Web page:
By Setumo-Thebe Mohlomi
I have often questioned what it was that made Africa, the nation and the continent, lose so much of itself for what seemed at the time like fire sticks and shiny trinkets. Before a brush with Steve Biko, black consciousness, reading up on the 1976 uprising, black pride and all that, I came to the conclusion that Africa is really just dumb after realising that white people around me assumed that I, and any other black person, was stupid by virtue of being darker. This revelation, coupled with the fact that the school I went to had a completely white teaching staff, except for the archetypal black vernacular teacher, further engrained the idea that knowledge was the bastion of the European.
White people’s intrinsic intelligence, I believed, was the reason for my classmate Nicholas’s ancestors having managed to exploit “the natives” in times neither his nor my great-grandparents were old enough to remember. Going to school with Nicholas and other white pupils was an uncomfortable and a seemingly endless experience. Frightened by what I believed to be the truth about my intelligence, and that of other black people, I strove to write and speak English as well, if not better than, Nicholas and all my white peers. I would pull out all stops in ostensive performances of my dexterity with the language, and I suppose I still do when the need arises.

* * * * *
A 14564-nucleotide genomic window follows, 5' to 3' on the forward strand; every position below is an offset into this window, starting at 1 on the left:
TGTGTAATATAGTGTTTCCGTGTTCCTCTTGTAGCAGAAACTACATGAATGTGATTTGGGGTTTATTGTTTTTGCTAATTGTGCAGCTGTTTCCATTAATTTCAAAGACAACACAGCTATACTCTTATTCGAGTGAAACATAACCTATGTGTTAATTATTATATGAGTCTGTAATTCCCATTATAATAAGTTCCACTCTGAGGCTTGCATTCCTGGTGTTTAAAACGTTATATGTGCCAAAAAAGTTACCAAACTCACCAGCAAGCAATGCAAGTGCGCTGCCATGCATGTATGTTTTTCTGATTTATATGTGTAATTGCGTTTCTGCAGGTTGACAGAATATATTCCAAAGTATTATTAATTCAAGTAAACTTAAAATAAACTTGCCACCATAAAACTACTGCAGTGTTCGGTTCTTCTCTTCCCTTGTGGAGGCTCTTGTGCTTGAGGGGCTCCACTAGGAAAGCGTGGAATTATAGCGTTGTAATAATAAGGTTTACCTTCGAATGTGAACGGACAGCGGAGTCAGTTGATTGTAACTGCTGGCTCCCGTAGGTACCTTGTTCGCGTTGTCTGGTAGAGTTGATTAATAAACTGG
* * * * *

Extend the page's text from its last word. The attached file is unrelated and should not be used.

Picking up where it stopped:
My favourite audience was the condescendingly slow-speaking white person who omitted parts of speech they thought too complex for my black brain. This, and many other traits, makes me a typical black private school specimen.
I am not alone, however. Many black acquaintances share the almost nasal accent, have the same anger packed tightly in their head, and have just as much to prove as I do.
For a student the possibility of Africa actually being stupid is presented in lectures and is too real to ignore. We tear through the post-1994 political correctness and see the history of colonisation taught to us for what it is and it can be concluded as; they came, saw, conquered, built suburbs, swimming pools and universities.
To say that Africa, and by association Africans, are stupid is considered controversial, and even unacceptable by most people who are well trained in political correctness. One cannot help but wonder about Africa’s intellectual capacity when an entire academic year of theorising about theorists can pass without a single black thinker having been mentioned as being pivotal to humanity’s development. The message behind tutorials, lectures, assignments and readings is that black people do not think as deeply, abstractly or as well as the white intellectuals who deserve inclusion in the syllabus.
Africans seem to study, learn and cram European theory on Europe, Africa and the world, with the hope of one day finally proving that we are not as stupid as others think we are, and even more importantly to prove we are not as dull-witted as we have been taught to think we are. We pass, graduate and write with little hope of ever being intelligent enough to be considered worthy of mention. We are after all spawned from the seed of the people who sold what they had for fire sticks and trinkets.